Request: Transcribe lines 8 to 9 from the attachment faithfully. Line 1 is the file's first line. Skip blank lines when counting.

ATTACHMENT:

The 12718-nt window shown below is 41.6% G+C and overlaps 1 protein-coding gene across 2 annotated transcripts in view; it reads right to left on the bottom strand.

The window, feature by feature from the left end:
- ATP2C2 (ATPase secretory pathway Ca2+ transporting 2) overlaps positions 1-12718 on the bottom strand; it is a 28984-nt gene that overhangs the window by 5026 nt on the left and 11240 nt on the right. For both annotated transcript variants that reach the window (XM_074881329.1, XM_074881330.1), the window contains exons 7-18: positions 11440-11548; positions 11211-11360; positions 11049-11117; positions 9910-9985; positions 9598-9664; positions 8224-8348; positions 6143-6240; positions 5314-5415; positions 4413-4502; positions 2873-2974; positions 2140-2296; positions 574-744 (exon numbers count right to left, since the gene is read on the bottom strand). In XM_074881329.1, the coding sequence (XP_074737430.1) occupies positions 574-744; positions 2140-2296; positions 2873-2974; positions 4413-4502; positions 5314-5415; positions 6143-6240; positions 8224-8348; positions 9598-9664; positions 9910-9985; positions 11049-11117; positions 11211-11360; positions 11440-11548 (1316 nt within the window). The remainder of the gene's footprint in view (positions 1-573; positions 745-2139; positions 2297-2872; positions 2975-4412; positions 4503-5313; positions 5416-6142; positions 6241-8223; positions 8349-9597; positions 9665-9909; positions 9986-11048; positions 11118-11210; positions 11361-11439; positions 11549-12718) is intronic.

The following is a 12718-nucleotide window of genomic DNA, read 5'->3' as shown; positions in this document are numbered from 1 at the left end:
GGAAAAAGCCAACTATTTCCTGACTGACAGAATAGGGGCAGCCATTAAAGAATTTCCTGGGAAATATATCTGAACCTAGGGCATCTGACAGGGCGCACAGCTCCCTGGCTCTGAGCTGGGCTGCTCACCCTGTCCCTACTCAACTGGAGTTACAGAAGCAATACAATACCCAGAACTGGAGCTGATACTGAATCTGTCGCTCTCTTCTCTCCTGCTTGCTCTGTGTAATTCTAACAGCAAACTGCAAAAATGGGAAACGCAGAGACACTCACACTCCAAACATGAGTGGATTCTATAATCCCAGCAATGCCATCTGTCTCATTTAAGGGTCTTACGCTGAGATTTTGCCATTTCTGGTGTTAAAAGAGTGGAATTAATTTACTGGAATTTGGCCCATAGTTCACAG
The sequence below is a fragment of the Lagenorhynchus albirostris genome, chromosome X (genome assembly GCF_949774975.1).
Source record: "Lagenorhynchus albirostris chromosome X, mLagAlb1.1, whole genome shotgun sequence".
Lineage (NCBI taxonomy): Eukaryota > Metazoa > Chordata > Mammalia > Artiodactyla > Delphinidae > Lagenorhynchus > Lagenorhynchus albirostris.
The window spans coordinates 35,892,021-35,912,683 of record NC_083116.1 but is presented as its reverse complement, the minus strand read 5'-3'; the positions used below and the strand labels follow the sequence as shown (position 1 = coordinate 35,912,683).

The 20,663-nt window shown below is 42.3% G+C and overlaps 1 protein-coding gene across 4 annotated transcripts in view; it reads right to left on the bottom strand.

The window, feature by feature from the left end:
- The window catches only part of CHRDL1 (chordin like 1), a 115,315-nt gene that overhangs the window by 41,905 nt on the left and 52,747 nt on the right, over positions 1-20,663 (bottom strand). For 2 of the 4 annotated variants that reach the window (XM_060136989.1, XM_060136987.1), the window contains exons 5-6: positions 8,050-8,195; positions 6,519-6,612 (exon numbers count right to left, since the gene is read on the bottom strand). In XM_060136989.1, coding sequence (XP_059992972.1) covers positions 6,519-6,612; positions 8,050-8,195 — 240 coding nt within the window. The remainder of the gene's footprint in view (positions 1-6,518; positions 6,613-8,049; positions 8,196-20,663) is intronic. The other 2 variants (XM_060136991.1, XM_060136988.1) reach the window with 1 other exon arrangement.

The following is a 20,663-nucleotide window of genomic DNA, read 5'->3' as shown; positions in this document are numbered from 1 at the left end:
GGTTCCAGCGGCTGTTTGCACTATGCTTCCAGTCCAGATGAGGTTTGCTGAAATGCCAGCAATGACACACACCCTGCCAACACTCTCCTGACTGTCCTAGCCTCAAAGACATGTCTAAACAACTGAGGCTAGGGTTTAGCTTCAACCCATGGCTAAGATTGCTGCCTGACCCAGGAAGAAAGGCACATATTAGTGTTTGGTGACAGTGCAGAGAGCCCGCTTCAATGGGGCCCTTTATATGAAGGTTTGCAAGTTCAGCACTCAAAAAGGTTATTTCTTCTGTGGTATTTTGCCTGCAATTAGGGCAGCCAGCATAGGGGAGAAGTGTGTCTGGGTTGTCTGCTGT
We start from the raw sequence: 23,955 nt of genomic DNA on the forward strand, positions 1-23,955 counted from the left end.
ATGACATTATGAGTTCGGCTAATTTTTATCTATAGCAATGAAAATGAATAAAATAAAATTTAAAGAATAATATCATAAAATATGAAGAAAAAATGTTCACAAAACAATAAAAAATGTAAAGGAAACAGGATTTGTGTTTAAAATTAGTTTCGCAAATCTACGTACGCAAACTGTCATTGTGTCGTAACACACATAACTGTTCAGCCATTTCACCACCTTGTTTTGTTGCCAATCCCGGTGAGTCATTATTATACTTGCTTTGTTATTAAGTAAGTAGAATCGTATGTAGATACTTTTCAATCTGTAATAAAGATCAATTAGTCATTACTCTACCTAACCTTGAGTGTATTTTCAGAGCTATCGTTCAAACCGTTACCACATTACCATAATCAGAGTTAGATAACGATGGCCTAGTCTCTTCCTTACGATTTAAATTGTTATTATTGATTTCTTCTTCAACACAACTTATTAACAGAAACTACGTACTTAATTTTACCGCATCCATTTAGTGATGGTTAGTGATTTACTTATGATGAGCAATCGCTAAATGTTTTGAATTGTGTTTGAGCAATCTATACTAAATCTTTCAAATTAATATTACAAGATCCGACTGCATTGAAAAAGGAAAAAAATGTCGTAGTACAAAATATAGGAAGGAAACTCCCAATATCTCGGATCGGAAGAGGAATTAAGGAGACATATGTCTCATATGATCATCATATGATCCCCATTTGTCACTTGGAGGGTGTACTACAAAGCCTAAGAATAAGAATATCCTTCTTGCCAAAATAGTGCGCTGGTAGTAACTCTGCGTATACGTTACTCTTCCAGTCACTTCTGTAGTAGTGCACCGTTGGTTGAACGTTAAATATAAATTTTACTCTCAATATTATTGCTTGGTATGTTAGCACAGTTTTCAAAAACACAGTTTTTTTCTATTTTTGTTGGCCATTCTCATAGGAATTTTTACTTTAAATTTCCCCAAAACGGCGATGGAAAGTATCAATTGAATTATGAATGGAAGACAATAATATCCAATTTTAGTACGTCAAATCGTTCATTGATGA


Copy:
Lineage (NCBI taxonomy): Eukaryota > Metazoa > Chordata > Mammalia > Artiodactyla > Delphinidae > Lagenorhynchus > Lagenorhynchus albirostris.
The window spans coordinates 35,892,021-35,912,683 of record NC_083116.1 but is presented as its reverse complement, the minus strand read 5'-3'; the positions used below and the strand labels follow the sequence as shown (position 1 = coordinate 35,912,683).